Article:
The arduino has multiple i/o pins. 8 analogue and 14 digital pins. When nothing is connected to them, their value "floats"; reading them returns a random value. This property is used in this Arduino-sketch.

This sketch produces random values. You can use those to e.g. create encryption keys or to fill the Linux "/dev/random" kernel entropy pool.

It works like this:

  • a sample is taken from two pins
  • von Neumann whitening is applied
  • the data is send via the serial pins to the Linux server
  • the linux server runs a program that receives the random data and saves it to a file or feeds it to the linux kernel

You cannot directly pipe the serial device to a file or so because the stream is encapsulated and also contains meta-data (error counts etc).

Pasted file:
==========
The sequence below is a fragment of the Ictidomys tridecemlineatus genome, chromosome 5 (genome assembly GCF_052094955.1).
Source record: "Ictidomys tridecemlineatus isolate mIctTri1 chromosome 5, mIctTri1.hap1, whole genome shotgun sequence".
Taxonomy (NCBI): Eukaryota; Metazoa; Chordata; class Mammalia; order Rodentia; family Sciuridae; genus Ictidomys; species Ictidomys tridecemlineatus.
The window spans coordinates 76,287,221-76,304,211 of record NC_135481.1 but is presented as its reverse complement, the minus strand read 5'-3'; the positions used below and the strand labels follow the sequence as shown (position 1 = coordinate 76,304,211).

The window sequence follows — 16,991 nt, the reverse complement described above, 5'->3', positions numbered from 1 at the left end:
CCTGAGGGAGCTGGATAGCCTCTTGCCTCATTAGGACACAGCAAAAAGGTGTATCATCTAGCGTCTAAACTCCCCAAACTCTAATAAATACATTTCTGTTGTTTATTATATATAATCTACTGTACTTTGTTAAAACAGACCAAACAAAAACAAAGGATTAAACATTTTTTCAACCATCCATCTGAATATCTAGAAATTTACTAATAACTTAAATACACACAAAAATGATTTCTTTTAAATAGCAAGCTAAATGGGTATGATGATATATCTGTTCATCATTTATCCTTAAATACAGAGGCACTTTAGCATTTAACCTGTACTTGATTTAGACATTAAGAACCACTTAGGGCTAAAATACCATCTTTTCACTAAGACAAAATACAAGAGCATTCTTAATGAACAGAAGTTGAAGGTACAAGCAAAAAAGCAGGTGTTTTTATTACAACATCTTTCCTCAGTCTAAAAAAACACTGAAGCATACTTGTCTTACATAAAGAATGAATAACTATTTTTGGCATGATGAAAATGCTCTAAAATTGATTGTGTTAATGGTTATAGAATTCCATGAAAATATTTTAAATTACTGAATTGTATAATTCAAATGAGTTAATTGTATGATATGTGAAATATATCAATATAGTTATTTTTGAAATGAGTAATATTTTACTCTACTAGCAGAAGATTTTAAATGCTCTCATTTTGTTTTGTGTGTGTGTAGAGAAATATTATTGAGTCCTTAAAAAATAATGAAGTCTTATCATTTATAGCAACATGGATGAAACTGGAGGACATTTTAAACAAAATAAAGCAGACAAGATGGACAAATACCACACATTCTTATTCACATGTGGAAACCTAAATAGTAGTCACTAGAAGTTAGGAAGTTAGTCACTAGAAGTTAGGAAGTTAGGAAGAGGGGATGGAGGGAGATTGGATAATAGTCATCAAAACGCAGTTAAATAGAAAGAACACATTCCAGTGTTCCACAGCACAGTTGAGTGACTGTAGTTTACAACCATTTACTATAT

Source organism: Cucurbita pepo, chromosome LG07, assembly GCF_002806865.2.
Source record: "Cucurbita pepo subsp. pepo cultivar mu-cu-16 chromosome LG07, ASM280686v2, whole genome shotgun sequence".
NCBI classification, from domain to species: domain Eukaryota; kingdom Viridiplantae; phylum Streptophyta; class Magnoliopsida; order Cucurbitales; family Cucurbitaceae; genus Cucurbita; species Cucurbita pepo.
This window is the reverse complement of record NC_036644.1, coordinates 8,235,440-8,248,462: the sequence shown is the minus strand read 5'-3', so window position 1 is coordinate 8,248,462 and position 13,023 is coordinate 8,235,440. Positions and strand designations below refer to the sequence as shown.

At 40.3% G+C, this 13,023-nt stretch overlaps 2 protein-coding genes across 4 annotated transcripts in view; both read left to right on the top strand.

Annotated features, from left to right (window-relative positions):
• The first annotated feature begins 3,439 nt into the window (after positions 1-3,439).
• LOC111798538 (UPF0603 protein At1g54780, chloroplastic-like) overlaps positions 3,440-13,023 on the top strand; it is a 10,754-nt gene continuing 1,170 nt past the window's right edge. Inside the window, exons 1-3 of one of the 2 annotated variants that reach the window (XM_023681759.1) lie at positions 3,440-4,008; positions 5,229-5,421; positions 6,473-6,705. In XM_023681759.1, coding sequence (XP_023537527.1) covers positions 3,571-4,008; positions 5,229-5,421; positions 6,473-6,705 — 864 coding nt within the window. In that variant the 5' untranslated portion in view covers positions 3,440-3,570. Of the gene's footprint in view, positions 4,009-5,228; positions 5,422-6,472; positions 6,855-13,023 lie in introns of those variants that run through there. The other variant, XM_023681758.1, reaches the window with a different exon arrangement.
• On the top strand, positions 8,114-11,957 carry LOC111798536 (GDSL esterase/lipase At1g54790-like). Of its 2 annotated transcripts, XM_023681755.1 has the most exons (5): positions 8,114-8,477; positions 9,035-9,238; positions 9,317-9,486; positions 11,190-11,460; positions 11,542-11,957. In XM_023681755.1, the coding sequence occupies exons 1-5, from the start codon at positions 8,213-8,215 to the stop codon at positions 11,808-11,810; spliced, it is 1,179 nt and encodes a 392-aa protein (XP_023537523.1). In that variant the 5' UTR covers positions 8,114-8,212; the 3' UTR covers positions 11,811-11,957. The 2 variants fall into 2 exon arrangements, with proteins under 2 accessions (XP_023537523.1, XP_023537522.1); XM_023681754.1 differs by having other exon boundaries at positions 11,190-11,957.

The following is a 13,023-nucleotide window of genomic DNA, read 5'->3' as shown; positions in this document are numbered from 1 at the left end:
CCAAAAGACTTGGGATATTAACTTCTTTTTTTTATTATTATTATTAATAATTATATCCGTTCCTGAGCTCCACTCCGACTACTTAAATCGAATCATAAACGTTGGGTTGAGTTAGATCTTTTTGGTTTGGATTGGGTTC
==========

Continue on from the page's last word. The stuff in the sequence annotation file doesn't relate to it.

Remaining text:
Depending on the maker of the Arduino, the output is +/- 1500 bits per second or 15MB per day. It indeed depends on who build the board: some designs generate more noise on the analogue and digital pins than others.

Sofar (the test requires 2GB of data, I tested it with 100MB) the diehard (statistical-)tests considers the output truly random.

Arduino Nano sketch and Linux interfacing daemon: GitHub.

Note: do not connect anything to any of the digital or analogue pins! For this to work they are supposed to float which only happens with nothing connected.

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